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  1. #11  
    What monitor brightness setting do you have the screen set to?
    You can adjust the monitor brightness through the monitoring menu.
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  2. #12  
    Senior Member greg filipkowski's Avatar
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    Yes guys Im aware its only monitoring and lowering the monitor intensity does not help.
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  3. #13  
    Senior Member Jacek Zakowicz's Avatar
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    OK The sensor has only one sensitivity. Like film stock. Changing the ISO will not change that. This is the point of RAW cameras. They are in this regard like film cameras and the sensor is the film stock. Your Gemini sensor is always ISO 640/800 whatever it is no matter where you set the ISO in camera. It is always only meta data. Lower your ISO to where you like the image , expose for whatever the base ISO is (800?) Done!!!
    You push to 6400 in post- that's how it's done...
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  4. #14  
    Senior Member greg filipkowski's Avatar
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    2+2=4
    yeas but when its really dark, and its a run and gun situtation you have to push it to see the image, this is strictly monitoring issue. I know what raw is and how it works.
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  5. #15  
    Senior Member Jacek Zakowicz's Avatar
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    Quote Originally Posted by greg filipkowski View Post
    2+2=4
    yeas but when its really dark, and its a run and gun situtation you have to push it to see the image, this is strictly monitoring issue. I know what raw is and how it works.
    Yes and the image is clearly over exposed at 6400 at least for the REC709. Lower the ISO until you like it and shoot. What is the problem here?
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  6. #16  
    Senior Member greg filipkowski's Avatar
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    When you look at the scopes its not over exposed
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  7. #17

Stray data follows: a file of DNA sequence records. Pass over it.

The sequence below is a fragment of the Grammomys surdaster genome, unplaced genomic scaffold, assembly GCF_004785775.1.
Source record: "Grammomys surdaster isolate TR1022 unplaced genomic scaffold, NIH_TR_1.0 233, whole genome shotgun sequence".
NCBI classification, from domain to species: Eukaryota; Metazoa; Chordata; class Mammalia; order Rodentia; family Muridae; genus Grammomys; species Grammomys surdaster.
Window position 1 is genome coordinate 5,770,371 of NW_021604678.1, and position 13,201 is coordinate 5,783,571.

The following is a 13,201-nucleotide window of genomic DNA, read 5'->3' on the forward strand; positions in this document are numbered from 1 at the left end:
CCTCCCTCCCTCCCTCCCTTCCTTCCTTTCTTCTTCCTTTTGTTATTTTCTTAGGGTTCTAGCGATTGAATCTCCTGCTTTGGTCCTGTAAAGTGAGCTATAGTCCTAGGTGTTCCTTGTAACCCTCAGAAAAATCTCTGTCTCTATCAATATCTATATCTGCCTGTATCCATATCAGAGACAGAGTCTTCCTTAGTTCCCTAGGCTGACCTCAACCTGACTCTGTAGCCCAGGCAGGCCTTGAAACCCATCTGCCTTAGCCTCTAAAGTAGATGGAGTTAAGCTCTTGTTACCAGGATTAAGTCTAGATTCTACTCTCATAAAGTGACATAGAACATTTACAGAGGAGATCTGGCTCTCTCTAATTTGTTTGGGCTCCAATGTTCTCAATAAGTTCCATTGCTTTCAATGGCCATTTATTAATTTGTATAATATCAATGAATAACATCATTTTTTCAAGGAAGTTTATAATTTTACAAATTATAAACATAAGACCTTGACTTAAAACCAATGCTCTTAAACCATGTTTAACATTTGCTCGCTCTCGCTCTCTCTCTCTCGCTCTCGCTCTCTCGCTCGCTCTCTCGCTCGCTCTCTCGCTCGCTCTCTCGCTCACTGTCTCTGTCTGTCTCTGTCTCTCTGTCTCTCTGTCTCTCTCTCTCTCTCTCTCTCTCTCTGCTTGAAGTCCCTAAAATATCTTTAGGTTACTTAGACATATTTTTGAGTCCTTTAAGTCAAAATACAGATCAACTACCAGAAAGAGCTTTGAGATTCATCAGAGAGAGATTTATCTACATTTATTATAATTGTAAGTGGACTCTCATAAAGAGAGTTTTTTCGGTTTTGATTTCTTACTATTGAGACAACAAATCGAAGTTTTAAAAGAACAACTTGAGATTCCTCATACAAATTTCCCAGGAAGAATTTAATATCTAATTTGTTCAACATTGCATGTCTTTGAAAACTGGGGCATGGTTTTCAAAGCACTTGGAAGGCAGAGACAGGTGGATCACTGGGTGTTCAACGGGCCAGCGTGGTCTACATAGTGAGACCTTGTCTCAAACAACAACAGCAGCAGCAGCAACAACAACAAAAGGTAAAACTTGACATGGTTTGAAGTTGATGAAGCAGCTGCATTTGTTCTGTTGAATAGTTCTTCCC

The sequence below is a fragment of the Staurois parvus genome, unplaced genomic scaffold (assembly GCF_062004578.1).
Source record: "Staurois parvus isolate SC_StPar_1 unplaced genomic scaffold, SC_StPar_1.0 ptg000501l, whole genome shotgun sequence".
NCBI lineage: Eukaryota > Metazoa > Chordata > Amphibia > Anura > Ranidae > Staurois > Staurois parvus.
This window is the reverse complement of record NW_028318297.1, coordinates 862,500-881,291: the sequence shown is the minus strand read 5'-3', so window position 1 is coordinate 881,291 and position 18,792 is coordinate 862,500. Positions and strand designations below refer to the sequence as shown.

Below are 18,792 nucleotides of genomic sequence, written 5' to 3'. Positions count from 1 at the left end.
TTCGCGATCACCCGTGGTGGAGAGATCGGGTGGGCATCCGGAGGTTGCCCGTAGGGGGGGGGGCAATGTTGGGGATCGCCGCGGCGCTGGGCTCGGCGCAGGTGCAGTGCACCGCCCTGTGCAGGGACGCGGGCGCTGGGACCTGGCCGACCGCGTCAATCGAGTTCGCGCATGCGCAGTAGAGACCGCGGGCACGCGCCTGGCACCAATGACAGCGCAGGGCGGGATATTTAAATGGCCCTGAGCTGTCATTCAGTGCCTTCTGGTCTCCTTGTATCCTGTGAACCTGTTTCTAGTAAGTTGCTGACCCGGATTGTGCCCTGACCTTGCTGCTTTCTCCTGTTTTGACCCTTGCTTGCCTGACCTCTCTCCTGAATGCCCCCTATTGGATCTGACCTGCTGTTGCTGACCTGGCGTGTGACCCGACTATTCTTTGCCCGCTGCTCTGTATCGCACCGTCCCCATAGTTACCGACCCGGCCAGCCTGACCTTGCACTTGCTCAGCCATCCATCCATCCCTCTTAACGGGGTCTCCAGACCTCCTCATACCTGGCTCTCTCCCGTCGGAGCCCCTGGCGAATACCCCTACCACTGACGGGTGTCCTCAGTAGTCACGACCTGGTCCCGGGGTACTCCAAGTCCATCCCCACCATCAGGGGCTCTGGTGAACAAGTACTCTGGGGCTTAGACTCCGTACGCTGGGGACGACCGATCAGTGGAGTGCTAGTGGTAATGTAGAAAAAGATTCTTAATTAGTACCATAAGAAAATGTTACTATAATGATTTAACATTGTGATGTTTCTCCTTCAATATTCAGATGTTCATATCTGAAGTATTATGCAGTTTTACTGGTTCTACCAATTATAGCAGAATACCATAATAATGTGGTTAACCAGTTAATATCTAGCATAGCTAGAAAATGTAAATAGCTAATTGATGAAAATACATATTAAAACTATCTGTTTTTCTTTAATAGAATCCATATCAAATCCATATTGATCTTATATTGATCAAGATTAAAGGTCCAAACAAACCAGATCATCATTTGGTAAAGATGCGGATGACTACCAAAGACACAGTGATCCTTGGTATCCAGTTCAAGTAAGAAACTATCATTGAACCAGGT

Quote Originally Posted by Jacek Zakowicz View Post
    Why don't you just lower the ISO, the camera captures the same no matter what ISO you use-it's a RAW camera...
    And also it sets the meta data. Can be changed later of course but I think what Greg means is that if the histogram looks like it does then image should not be so blown out on the touch screen.
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  8. #18  
    Senior Member Jacek Zakowicz's Avatar
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    Ok. If he is properly exposing the sensor iso800 and has the histogram set to raw view but cranked up monitoring to iso 6400 then yes it will be over exposed on monitor.
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  9. #19  
    Quote Originally Posted by Jacek Zakowicz View Post
    Ok. If he is properly exposing the sensor iso800 and has the histogram set to raw view but cranked up monitoring to iso 6400 then yes it will be over exposed on monitor.
    Histogram set to "raw view" how do you do that? The histogram follows whats on the screen i.e luts, curves, iso etc applied, only the goal posts and stoplights follows raw, no?

    So basically from looking at the histogram of his screen image looks to have proper exposure, nothing burning. The image on the other hand is burnt out. I think thats what he's stating atleast if I did not miss something.
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  10. #20  
    Senior Member Jacek Zakowicz's Avatar
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    I'm sorry I thought you can have the histogram set to raw, i.e. true sensor reading. If not then what is it for? That could lead to massive exposure errors. Why have scopes showing incorrect data?
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